Subspecies of HDL associated with anthropometrical measures and physical activity

Associations of anthropometry and lifestyle factors with HDL subspecies according to apolipoprotein C-III

Literature - Koch M, Furtado JD, Jiang GZ, et al. - J Lipid Res. 2017, Epub ahead of print


Around 5-18% of HDL particles also contain apolipoprotein C-III (apoC-III) molecules, which are key regulators of triglyceride metabolism [1,2]. Low apoC-III levels are associated with a more beneficial lipid profile and less subclinical atherosclerosis [3]. Moreover, inhibition of apoC-III using antisense molecules resulted in less triglycerides and increased HDL-c [4].

Previous analyses of the Nurses’ Health Study and Health Professionals Follow-Up Study showed the importance of HDL subspecies, as HDL-c without apoC-III was negatively associated with increased risk of coronary heart disease (CHD), whereas HDL-c with apoC-III inversed this association [4,5].

Modification of apoC-III expression by, for example, lifestyle factors or anthropometrical measures, may be used for primary prevention. Current population-based study was performed to determine associations of HDL with and without apoC-III, with modifiable factors, including measures of waist and hip circumference, BMI and bioelectrical impedance derived fat mass, as well as lifestyle factors. In this study, 57,053 Danish-born residents were included, aged 50 to 65 years (1993-1997). All analyses were age- and sex-adjusted.

Main results

  • In men, around 9% of HDL particles carried apoC-III, which was 8% in women.
  • HDL without apoC-III levels were lower in overweight individuals and obese compared with normal weight individuals (% difference of -3.2 [95% CI -5.3 to -1.1] and -9.2 [95% CI -11.7 to -6.7], respectively). On the other hand, HDL containing apoC-III was 7% higher (95% CI 1.80-12.48) in obese individuals compared to normal weight individuals.
  • HDL containing apoC-III was also significantly higher when waist circumference, waist-to-hip ratio or body composition increased (2.8% per 15 cm [95% CI 0.36-5.30], 2.83% per 0.1 units [95% CI 0.26-5.46], 1.12% per 5 kg [95% CI 0.07-2.18], respectively) and HDL without apoC-III was significantly lower when these increased (-4.70% per 15 cm [95% CI -5.95 to -3.42], -3.93 per 0.1 units [95% CI -5.28 to -2.57], -2.15% per 5 kg [95% CI -2.71 to -1.58], respectively).
  • HDL containing apoC-III significantly decreased with 1% per 20 MET h/wk physical activity (95% CI -1.76 to -0.23), whereas HDL without apoC-III increased with 0.64% per 20 MET h/wk physical activity (95% CI 0.21-1.09).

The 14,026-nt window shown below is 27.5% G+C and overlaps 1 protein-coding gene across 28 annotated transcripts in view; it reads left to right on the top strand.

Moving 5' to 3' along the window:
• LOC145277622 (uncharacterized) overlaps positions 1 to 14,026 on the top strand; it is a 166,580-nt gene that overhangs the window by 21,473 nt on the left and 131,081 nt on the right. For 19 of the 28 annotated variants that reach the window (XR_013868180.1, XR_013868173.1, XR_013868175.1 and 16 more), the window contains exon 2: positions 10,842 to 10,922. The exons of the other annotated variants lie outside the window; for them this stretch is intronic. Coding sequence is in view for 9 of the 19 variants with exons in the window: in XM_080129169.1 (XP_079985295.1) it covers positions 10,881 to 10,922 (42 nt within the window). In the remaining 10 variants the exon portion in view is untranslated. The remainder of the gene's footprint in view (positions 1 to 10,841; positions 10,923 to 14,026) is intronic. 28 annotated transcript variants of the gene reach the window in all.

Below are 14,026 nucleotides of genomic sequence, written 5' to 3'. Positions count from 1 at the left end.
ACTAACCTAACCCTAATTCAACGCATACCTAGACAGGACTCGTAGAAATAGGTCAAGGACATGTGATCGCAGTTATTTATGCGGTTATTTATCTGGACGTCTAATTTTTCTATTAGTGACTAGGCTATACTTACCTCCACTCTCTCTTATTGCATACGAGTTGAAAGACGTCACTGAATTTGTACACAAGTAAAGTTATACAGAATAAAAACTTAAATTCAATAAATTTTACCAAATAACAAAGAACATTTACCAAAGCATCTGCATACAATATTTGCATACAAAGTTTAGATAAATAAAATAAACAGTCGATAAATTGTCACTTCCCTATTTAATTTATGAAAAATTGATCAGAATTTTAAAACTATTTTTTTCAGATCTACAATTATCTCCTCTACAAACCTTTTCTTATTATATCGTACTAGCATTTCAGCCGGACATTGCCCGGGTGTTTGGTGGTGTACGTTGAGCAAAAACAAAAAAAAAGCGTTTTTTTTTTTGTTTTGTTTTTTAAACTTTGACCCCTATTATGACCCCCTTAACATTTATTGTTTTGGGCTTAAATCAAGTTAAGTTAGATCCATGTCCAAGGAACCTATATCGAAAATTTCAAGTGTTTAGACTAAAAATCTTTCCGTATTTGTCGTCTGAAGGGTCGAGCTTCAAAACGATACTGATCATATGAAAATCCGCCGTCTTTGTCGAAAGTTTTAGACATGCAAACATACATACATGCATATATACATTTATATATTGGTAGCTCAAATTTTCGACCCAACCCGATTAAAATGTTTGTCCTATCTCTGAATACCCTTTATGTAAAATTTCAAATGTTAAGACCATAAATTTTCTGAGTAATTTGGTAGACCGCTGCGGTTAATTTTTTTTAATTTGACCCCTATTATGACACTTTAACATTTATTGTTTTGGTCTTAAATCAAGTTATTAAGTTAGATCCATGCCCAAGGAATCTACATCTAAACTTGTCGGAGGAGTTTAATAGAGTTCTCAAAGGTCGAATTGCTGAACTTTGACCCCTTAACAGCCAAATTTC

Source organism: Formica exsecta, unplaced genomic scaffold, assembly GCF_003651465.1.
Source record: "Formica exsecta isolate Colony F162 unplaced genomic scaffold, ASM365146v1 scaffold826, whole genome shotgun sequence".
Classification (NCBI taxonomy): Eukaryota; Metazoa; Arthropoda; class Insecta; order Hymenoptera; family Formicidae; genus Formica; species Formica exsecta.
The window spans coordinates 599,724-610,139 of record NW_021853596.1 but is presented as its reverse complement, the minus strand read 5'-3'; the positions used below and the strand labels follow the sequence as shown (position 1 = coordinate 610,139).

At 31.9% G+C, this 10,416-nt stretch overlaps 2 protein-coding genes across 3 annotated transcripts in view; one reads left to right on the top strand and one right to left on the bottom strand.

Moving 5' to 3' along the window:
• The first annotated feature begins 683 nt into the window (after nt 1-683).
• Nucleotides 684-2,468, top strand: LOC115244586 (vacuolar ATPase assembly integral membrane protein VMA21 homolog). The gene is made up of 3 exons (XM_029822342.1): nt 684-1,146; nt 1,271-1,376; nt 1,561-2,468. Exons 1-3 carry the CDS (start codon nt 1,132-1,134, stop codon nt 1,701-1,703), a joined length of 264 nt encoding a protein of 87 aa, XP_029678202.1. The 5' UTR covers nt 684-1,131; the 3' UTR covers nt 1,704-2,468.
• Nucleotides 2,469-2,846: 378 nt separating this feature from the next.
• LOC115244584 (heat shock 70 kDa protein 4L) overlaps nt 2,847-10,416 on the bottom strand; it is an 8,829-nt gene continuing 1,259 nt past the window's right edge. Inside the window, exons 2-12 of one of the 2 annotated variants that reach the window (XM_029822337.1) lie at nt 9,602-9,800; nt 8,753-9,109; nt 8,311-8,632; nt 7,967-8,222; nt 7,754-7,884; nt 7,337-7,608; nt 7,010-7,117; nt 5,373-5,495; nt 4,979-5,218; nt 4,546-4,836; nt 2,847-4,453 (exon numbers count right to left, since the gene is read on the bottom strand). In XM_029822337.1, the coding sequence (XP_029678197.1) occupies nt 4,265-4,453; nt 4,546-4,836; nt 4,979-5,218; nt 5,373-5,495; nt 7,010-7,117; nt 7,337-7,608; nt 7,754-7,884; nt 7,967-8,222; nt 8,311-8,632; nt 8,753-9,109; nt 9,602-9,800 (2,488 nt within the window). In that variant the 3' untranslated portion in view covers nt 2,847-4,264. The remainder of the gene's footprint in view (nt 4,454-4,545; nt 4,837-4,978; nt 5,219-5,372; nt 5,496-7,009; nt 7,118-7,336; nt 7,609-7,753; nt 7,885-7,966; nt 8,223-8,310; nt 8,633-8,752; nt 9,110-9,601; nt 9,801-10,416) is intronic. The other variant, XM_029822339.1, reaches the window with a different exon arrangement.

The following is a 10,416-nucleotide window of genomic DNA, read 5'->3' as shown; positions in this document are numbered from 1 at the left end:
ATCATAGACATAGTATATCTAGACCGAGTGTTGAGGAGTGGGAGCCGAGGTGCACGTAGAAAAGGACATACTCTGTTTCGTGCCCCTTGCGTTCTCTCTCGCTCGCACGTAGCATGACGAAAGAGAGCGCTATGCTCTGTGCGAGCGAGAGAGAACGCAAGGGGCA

• These associations remained in multivariable models, though were attenuated and significance was lost for almost all associations with HDL containing apoC-III, which was mainly attributed to adjustment for physical activity.
  • Time spent on sport activities, biking or gardening did not associated with HDL subspecies, whereas less walking associated with statistically significant lower levels of HDL containing apoC-III levels and higher levels of HDL without apoC-III (quartile 4 -5.30% [95% CI -10.07 to -0.29] and 4.68% [95% CI 1.70-7.73], respectively).
  • There were no associations between smoking status or level of adherence to the Mediterranean diet and concentrations of HDL with and without apoC-III. Except that HDL containing apoC-III decreased with 0.92% per 1 gr legumes (95% CI -1.81 to -0.02) and HDL without apoC-III decreased with 0.50% per 0.1 unit of fat ratio only in the multivariable-adjusted model (95% CI -0.92 to -0.07), separate ingredients were not associated with HDL subspecies. In addition, HDL without apoC-III levels were 1.6% higher (95% CI 0.8-2.3) per 15 g/day more alcohol consumption, but this relation was not present for HDL containing apoC-III.


Several anthropometrical measures and physical activity strongly differentially associated with HDL subspecies, in which physical activity was the key factor. Regarding lifestyle, individuals with high alcohol consumption had higher levels of HDL without apoC-III. These factors are modifiable and it should therefore explored in intervention studies if an increase in physical activity differentially affects HDL subspecies via lowering abdominal obesity or by another mechanism. Furthermore, this study shows that beyond overall HDL, also protein composition of HDL might be relevant for the evaluation of primordial and primary prevention.


1. Jensen, M. K., E. B. Rimm, J. D. Furtado, and F. M. Sacks. 2012. Apolipoprotein C-III as a Potential Modulator of the Association Between HDL-Cholesterol and Incident Coronary Heart Disease. J Am Heart Assoc.1: jah3-e000232.

2. Mendivil, C. O., E. B. Rimm, J. Furtado, S. E. Chiuve, and F. M. Sacks. 2011. Low density lipoproteins containing apolipoprotein C-III and the risk of coronary heart disease. Circulation.124: 2065-2072.

3. Pollin, T. I., C. M. Damcott, H. Shen, S. H. Ott, J. Shelton, R. B. Horenstein, W. Post, J. C. McLenithan, L. F. Bielak, P. A. Peyser, B. D. Mitchell, M. Miller, J. R. O'Connell, and A. R. Shuldiner. 2008. A null mutation in human APOC3 confers a favorable plasma lipid profile and apparent cardioprotection. Science.322: 1702-1705.

4. Gaudet, D., V. J. Alexander, B. F. Baker, D. Brisson, K. Tremblay, W. Singleton, R. S. Geary, S. G. Hughes, N. J. Viney, M. J. Graham, R. M. Crooke, J. L. Witztum, J. D. Brunzell, and J. J. Kastelein. 2015. Antisense Inhibition of Apolipoprotein C-III in Patients with Hypertriglyceridemia. N Engl J Med.373: 438-447.

5. Di Angelantonio, E., N. Sarwar, P. Perry, S. Kaptoge, K. K. Ray, A. Thompson, A. M. Wood, S. Lewington, N. Sattar, C. J. Packard, R. Collins, S. G. Thompson, and J. Danesh. 2009. Major lipids, apolipoproteins, and risk of vascular disease. JAMA.302: 1993-2000.

Find this article online at J Lipid Res.

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